Arabinogalactins, substances found in many plants, are long molecules made of the sugars galactose and arabinose linked together in a chain. Arabinogalactan extracted from the Western larch tree (larch arabinogalactan, or LA) has been proposed as an immune stimulant.
Test-tube and animal studies suggest that LA has several potentially positive effects on the immune system. It appears to activate a type of white blood cell called a “natural killer” or NK cell, and perhaps other white blood cells as well, and also possibly alter levels of immune-related substances such as interleukins, interferon, and properdin.1-5
On the basis of these findings, LA has been advocated as a supplement for general immune support. However, this recommendation is premature. It is a very, very long way from basic science of this type to evidence that a treatment has real effectiveness. Many plant substances appear to activate the immune system; this may be merely because the immune system regards them as “the enemy,” and mobilizes to fight them. It takes double-blind, placebo-controlled trials to determine whether theoretical effects translate into real life benefits, and thus far only one such study has been performed on LA as an immune stimulant. Unfortunately, this single meaningful trial was not designed to determine the actual medical benefits (if any) of LA. Rather, it primarily continued the theoretical investigation of LA’s effects on components of the immune system.
In this trial, 48 healthy women were assigned to receive one of four treatments: LA, echinacea, LA plus echinacea, or placebo.6 Researchers evaluated various laboratory measurements of immune function. The results failed to show that LA by itself had any effect on immunity.
Other extremely preliminary research hints that LA might enhance the effectiveness of drugs used in cancer treatment,7,10 help antibiotics fight ear infections and other infections, and enhance the immune system in people with conditions such as chronic viral hepatitis, HIV, and chronic fatigue syndrome.5 However, all these suggestions are highly speculative and lack reliable supporting evidence.
There no doubt, however, that LA is a good dietary fiber source. Like less expensive forms of fiber, it appears to have beneficial effects in the colon.11
A typical dose of powdered LA is 3 to 9 grams daily.
Based on animal studies and limited evidence in humans, LA appears to be essentially nontoxic.13 However, like other sources of dietary fiber, LA might lead to colonic problems like bloating and flatulence.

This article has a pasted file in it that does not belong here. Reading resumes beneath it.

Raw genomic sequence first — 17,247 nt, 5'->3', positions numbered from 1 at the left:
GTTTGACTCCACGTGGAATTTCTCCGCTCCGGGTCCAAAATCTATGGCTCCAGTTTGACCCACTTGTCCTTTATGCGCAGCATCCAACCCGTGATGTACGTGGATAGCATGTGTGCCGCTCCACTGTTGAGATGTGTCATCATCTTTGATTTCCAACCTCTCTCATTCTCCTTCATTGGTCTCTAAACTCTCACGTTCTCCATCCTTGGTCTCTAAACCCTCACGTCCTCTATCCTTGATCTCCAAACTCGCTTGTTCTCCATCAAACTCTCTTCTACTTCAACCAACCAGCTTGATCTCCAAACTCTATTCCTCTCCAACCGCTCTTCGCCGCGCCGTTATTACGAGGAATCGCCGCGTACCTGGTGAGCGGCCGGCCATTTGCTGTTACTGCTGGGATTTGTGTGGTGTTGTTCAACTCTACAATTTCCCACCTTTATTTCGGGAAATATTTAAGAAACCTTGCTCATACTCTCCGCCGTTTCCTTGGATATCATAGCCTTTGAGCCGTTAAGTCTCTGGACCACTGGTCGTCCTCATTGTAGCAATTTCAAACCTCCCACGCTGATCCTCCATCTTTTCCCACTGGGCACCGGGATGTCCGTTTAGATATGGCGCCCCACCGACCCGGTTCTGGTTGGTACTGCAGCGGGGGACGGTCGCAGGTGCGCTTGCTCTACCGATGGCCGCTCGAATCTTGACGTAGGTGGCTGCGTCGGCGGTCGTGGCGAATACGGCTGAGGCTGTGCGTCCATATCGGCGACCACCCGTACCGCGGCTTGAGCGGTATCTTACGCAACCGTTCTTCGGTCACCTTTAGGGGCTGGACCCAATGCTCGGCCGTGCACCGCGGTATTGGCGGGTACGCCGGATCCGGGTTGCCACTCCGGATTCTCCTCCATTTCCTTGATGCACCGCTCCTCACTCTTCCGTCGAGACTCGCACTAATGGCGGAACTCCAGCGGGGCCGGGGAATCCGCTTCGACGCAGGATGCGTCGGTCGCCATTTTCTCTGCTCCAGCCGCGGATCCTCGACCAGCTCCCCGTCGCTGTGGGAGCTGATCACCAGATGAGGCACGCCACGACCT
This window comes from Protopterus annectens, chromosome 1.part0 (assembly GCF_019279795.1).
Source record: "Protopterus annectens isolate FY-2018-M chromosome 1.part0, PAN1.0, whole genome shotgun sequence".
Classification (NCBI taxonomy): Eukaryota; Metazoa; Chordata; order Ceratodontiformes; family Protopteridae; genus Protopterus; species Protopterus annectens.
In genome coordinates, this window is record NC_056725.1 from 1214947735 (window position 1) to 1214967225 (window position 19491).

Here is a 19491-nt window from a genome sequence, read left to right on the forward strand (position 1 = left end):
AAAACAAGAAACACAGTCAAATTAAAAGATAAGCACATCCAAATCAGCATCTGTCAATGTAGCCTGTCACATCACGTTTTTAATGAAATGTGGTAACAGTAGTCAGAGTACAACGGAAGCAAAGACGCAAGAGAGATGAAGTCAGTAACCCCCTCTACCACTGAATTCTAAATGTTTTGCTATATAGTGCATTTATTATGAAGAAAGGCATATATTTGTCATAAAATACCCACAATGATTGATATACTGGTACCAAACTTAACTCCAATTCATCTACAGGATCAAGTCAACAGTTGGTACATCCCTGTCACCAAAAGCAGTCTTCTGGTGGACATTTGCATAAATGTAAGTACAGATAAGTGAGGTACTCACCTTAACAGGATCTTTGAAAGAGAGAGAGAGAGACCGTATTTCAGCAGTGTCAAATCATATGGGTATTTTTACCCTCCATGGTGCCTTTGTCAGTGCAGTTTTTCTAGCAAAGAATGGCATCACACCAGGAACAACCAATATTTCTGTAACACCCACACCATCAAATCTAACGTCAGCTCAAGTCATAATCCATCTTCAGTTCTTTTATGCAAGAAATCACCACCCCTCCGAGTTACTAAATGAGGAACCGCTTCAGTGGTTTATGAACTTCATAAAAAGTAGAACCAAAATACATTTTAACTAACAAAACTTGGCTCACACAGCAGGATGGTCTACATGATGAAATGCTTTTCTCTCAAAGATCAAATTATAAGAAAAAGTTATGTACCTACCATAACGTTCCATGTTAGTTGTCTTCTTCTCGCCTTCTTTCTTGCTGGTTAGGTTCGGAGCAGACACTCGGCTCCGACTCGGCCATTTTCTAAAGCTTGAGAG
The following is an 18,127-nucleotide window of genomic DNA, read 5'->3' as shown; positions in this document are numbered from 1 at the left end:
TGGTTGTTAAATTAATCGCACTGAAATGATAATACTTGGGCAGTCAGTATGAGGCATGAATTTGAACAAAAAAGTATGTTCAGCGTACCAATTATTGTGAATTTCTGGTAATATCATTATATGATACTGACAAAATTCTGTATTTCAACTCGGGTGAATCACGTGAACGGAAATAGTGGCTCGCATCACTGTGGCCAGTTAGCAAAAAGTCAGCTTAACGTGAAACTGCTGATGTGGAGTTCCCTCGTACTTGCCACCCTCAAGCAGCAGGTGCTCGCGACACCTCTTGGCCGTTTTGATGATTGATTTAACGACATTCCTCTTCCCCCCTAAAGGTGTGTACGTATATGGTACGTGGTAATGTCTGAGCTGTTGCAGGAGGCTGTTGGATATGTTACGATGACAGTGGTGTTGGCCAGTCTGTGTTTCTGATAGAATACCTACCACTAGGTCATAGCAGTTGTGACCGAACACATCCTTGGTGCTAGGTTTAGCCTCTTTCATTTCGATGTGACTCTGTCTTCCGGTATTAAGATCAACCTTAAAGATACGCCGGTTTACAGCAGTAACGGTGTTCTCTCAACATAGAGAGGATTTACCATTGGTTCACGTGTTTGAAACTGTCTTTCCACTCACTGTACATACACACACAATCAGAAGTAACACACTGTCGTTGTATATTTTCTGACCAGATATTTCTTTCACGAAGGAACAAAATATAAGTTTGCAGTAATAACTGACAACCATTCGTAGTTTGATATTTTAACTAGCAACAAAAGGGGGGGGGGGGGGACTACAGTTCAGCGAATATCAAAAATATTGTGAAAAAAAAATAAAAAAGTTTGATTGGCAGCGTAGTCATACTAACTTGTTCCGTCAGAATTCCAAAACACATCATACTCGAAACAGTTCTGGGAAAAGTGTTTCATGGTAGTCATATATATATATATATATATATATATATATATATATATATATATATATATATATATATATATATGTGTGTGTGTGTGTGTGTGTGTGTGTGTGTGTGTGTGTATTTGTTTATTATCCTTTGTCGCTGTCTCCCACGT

One additional set of potential risks derives from its supposed benefits: If LA does in fact meaningfully stimulate the immune system, it might be dangerous. The immune system is balanced on a knife's edge. An immune system that is too relaxed fails to defend us from infections; an immune system that is too active attacks healthy tissues, causing autoimmune diseases. If LA truly boosts immunity, it might cause or worsen such conditions as lupus, Crohn’s disease, asthma, Graves’ disease, Hashimoto’s thyroiditis, multiple sclerosis, or rheumatoid arthritis, among other problems. In addition, people who take immune suppressant drugs for organ transplants would be at risk of organ rejection. However, there is no actual evidence that it causes problems.
Maximum safe doses in young children, pregnant or nursing women, or people with severe liver or kidney disease has not been established.
1. Currier NL, Lejtenyi D, Miller SC. Effect over time of in-vivo administration of the polysaccharide arabinogalactan on immune and hemopoietic cell lineages in murine spleen and bone marrow. Phytomedicine. 2003;10:145–53.
2. Hauer J, Anderer FA. Mechanism of stimulation of human natural killer cytotoxicity by arabinogalactan from Larix occidentalis. Cancer Immunol Immunother. 1993;36:237–244.
3. Kelly GS. Larch arabinogalactan: clinical relevance of a novel immune-enhancing polysaccharide. Altern Med Rev. 1999;4:96–103.
4. Odonmazig P, Ebringerova A, Machova E, et al. Structural and molecular properties of the arabinogalactan isolated from Mongolian larchwood ( Larix dahurica L.). Carbohydr Res. 1994;252:317–324.
5. Larch arabinogalactan—monograph. Altern Med Rev. 2000;5:463–466.
6. Kim LS, Waters RF, Burkholder PM. Immunological activity of larch arabinogalactan and Echinacea: a preliminary, randomized, double-blind, placebo-controlled trial. Altern Med Rev. 2002;7:138–49.
7. Beuth J, Ko HL, Oette K, et al. Inhibition of liver metastasis in mice by blocking hepatocyte lectins with arabinogalactan infusions and D-galactose. J Cancer Res Clin Oncol. 1987;113:51–55.
8. Beuth J, Ko HL, Schirrmacher V, et al. Inhibition of liver tumor cell colonization in two animal tumor models by lectin blocking with D-galactose or arabinogalactan. Clin Exp Metastasis. 1988;6:115–120.
9. Uhlenbruck G, Beuth J, Oette K, et al. Prevention of experimental liver metastases by arabinogalactan. Naturwissenschaften. 1986:73:626–627.
10. Hagmar B, Ryd W, Skomedal H. Arabinogalactan blockade of experimental metastases to liver by murine hepatoma. Invasion Metastasis. 1991;11:348–55.
11. Robinson RR, Feirtag J, Slavin JL. Effects of dietary arabinogalactan on gastrointestinal and blood parameters in healthy human subjects. J Am Coll Nutr. 2001;20:279–85.
12. Marett R, Slavin JL. No long-term benefits of supplementation with arabinogalactan on serum lipids and glucose. J Am Diet Assoc. 2004;104:636–9.
13. Groman EV, Enriquez PM, Jung C et al. Arabinogalactan for hepatic drug delivery. Bioconjug Chem. 1994;5:547–556.
Last reviewed August 2013 by EBSCO CAM Review Board
Last Updated: 8/22/2013
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